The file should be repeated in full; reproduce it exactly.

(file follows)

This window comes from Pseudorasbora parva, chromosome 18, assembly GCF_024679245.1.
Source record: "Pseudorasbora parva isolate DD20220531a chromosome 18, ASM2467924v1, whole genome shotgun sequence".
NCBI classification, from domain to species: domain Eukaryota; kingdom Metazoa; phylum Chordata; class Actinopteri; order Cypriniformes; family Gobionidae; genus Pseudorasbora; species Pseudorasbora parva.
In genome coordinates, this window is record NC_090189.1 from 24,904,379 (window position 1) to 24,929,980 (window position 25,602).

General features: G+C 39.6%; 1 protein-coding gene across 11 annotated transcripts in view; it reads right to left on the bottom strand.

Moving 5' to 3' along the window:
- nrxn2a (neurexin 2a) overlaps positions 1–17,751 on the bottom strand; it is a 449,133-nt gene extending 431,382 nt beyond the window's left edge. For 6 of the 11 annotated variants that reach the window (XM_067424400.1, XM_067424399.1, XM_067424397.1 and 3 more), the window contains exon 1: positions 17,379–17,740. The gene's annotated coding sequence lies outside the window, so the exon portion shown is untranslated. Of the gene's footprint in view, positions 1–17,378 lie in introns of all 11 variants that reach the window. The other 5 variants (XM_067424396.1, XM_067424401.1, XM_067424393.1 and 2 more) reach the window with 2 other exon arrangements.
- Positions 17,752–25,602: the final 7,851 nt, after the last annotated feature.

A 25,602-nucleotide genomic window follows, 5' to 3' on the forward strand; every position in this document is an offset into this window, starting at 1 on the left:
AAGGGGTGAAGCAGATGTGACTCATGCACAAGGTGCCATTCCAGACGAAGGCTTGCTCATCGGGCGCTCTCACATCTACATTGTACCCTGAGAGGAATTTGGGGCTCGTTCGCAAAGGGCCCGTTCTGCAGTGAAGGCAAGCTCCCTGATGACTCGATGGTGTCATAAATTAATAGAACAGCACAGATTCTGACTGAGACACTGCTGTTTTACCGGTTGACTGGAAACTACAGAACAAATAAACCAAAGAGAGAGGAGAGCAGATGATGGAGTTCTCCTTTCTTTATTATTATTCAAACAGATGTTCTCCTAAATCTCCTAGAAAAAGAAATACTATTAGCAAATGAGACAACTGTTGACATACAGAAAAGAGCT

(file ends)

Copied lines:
This window comes from Pseudorasbora parva, chromosome 18, assembly GCF_024679245.1.
Source record: "Pseudorasbora parva isolate DD20220531a chromosome 18, ASM2467924v1, whole genome shotgun sequence".
NCBI classification, from domain to species: domain Eukaryota; kingdom Metazoa; phylum Chordata; class Actinopteri; order Cypriniformes; family Gobionidae; genus Pseudorasbora; species Pseudorasbora parva.
In genome coordinates, this window is record NC_090189.1 from 24,904,379 (window position 1) to 24,929,980 (window position 25,602).

General features: G+C 39.6%; 1 protein-coding gene across 11 annotated transcripts in view; it reads right to left on the bottom strand.

Moving 5' to 3' along the window:
- nrxn2a (neurexin 2a) overlaps positions 1–17,751 on the bottom strand; it is a 449,133-nt gene extending 431,382 nt beyond the window's left edge. For 6 of the 11 annotated variants that reach the window (XM_067424400.1, XM_067424399.1, XM_067424397.1 and 3 more), the window contains exon 1: positions 17,379–17,740. The gene's annotated coding sequence lies outside the window, so the exon portion shown is untranslated. Of the gene's footprint in view, positions 1–17,378 lie in introns of all 11 variants that reach the window. The other 5 variants (XM_067424396.1, XM_067424401.1, XM_067424393.1 and 2 more) reach the window with 2 other exon arrangements.
- Positions 17,752–25,602: the final 7,851 nt, after the last annotated feature.

A 25,602-nucleotide genomic window follows, 5' to 3' on the forward strand; every position in this document is an offset into this window, starting at 1 on the left:
AAGGGGTGAAGCAGATGTGACTCATGCACAAGGTGCCATTCCAGACGAAGGCTTGCTCATCGGGCGCTCTCACATCTACATTGTACCCTGAGAGGAATTTGGGGCTCGTTCGCAAAGGGCCCGTTCTGCAGTGAAGGCAAGCTCCCTGATGACTCGATGGTGTCATAAATTAATAGAACAGCACAGATTCTGACTGAGACACTGCTGTTTTACCGGTTGACTGGAAACTACAGAACAAATAAACCAAAGAGAGAGGAGAGCAGATGATGGAGTTCTCCTTTCTTTATTATTATTCAAACAGATGTTCTCCTAAATCTCCTAGAAAAAGAAATACTATTAGCAAATGAGACAACTGTTGACATACAGAAAAGAGCT